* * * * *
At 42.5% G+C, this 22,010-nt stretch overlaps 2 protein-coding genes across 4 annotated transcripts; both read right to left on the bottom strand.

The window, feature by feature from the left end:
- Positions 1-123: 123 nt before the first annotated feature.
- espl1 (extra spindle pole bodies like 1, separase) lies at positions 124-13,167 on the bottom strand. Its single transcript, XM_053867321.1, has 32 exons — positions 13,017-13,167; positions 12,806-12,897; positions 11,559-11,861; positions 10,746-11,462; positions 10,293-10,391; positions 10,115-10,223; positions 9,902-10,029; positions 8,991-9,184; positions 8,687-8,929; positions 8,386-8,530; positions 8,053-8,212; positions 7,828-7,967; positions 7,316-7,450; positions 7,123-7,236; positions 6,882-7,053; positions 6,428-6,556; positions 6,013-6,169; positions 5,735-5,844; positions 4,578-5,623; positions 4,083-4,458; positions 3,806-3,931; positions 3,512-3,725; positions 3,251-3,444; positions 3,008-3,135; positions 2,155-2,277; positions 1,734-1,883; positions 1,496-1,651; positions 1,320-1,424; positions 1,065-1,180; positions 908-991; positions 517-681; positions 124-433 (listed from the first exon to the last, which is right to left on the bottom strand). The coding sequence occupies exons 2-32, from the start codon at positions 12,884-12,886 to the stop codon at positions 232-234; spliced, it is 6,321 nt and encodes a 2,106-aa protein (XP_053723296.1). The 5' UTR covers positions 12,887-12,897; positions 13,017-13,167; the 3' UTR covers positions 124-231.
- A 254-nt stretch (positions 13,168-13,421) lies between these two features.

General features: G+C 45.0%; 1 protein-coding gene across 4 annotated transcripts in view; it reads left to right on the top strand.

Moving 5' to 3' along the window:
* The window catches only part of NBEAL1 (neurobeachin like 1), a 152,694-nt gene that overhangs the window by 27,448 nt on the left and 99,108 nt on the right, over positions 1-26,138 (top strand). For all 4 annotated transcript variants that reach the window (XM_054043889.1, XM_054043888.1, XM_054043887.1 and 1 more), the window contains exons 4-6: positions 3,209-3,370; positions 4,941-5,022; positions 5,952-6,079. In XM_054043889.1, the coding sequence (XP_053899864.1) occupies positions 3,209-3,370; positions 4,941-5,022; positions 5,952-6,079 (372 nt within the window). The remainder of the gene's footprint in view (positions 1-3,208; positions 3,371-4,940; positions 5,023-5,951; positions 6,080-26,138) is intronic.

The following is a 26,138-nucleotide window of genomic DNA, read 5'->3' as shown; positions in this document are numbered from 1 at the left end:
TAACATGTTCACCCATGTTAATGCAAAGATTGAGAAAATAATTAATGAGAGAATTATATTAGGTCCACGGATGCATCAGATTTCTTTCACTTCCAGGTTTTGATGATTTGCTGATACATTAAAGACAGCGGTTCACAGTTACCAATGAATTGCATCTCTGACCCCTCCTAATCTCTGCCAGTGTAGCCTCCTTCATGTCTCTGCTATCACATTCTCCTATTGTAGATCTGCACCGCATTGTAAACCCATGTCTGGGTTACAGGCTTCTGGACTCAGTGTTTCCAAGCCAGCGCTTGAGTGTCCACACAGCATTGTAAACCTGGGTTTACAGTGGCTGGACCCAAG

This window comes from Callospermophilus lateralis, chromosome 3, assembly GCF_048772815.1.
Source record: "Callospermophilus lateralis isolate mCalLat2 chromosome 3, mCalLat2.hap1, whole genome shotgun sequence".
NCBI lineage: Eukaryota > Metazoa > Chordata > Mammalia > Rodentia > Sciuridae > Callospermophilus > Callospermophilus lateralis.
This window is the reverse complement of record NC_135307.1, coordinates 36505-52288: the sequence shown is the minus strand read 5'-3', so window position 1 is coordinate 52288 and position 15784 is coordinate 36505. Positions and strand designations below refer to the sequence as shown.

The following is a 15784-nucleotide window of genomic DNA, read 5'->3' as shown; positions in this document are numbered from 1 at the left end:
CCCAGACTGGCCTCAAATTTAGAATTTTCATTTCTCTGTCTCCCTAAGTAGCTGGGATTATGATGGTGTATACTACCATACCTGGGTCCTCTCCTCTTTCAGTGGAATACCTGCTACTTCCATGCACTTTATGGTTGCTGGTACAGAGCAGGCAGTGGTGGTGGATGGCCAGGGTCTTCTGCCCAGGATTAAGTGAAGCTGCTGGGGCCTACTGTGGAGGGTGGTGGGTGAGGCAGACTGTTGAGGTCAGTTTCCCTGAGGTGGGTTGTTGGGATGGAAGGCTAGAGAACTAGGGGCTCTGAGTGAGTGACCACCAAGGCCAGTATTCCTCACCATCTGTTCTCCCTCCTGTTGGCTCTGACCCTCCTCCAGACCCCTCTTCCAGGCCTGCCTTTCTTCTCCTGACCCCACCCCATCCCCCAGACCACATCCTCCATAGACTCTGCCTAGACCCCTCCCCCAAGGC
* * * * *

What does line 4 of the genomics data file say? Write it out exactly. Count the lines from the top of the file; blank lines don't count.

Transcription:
- espl1 (extra spindle pole bodies like 1, separase) lies at positions 124-13,167 on the bottom strand. Its single transcript, XM_053867321.1, has 32 exons — positions 13,017-13,167; positions 12,806-12,897; positions 11,559-11,861; positions 10,746-11,462; positions 10,293-10,391; positions 10,115-10,223; positions 9,902-10,029; positions 8,991-9,184; positions 8,687-8,929; positions 8,386-8,530; positions 8,053-8,212; positions 7,828-7,967; positions 7,316-7,450; positions 7,123-7,236; positions 6,882-7,053; positions 6,428-6,556; positions 6,013-6,169; positions 5,735-5,844; positions 4,578-5,623; positions 4,083-4,458; positions 3,806-3,931; positions 3,512-3,725; positions 3,251-3,444; positions 3,008-3,135; positions 2,155-2,277; positions 1,734-1,883; positions 1,496-1,651; positions 1,320-1,424; positions 1,065-1,180; positions 908-991; positions 517-681; positions 124-433 (listed from the first exon to the last, which is right to left on the bottom strand). The coding sequence occupies exons 2-32, from the start codon at positions 12,884-12,886 to the stop codon at positions 232-234; spliced, it is 6,321 nt and encodes a 2,106-aa protein (XP_053723296.1). The 5' UTR covers positions 12,887-12,897; positions 13,017-13,167; the 3' UTR covers positions 124-231.